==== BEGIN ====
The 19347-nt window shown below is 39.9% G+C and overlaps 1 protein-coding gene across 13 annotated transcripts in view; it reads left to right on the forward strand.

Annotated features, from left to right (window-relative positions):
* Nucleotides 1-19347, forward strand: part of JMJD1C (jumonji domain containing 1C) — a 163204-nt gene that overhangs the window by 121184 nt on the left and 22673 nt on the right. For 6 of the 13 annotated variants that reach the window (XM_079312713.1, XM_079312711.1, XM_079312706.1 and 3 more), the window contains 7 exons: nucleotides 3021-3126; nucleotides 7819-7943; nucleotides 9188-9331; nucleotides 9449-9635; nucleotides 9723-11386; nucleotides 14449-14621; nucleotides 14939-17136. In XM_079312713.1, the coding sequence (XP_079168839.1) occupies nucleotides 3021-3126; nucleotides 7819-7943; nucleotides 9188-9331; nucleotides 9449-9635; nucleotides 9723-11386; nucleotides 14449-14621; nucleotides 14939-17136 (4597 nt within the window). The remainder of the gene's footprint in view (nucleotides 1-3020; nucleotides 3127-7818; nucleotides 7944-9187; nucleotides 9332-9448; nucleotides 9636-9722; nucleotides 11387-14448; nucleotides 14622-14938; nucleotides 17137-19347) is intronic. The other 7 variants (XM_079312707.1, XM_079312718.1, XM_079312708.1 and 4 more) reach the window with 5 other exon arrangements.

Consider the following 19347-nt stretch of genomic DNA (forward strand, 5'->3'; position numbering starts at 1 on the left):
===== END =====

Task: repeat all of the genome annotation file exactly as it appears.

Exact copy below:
The 19347-nt window shown below is 39.9% G+C and overlaps 1 protein-coding gene across 13 annotated transcripts in view; it reads left to right on the forward strand.

Annotated features, from left to right (window-relative positions):
* Nucleotides 1-19347, forward strand: part of JMJD1C (jumonji domain containing 1C) — a 163204-nt gene that overhangs the window by 121184 nt on the left and 22673 nt on the right. For 6 of the 13 annotated variants that reach the window (XM_079312713.1, XM_079312711.1, XM_079312706.1 and 3 more), the window contains 7 exons: nucleotides 3021-3126; nucleotides 7819-7943; nucleotides 9188-9331; nucleotides 9449-9635; nucleotides 9723-11386; nucleotides 14449-14621; nucleotides 14939-17136. In XM_079312713.1, the coding sequence (XP_079168839.1) occupies nucleotides 3021-3126; nucleotides 7819-7943; nucleotides 9188-9331; nucleotides 9449-9635; nucleotides 9723-11386; nucleotides 14449-14621; nucleotides 14939-17136 (4597 nt within the window). The remainder of the gene's footprint in view (nucleotides 1-3020; nucleotides 3127-7818; nucleotides 7944-9187; nucleotides 9332-9448; nucleotides 9636-9722; nucleotides 11387-14448; nucleotides 14622-14938; nucleotides 17137-19347) is intronic. The other 7 variants (XM_079312707.1, XM_079312718.1, XM_079312708.1 and 4 more) reach the window with 5 other exon arrangements.

Consider the following 19347-nt stretch of genomic DNA (forward strand, 5'->3'; position numbering starts at 1 on the left):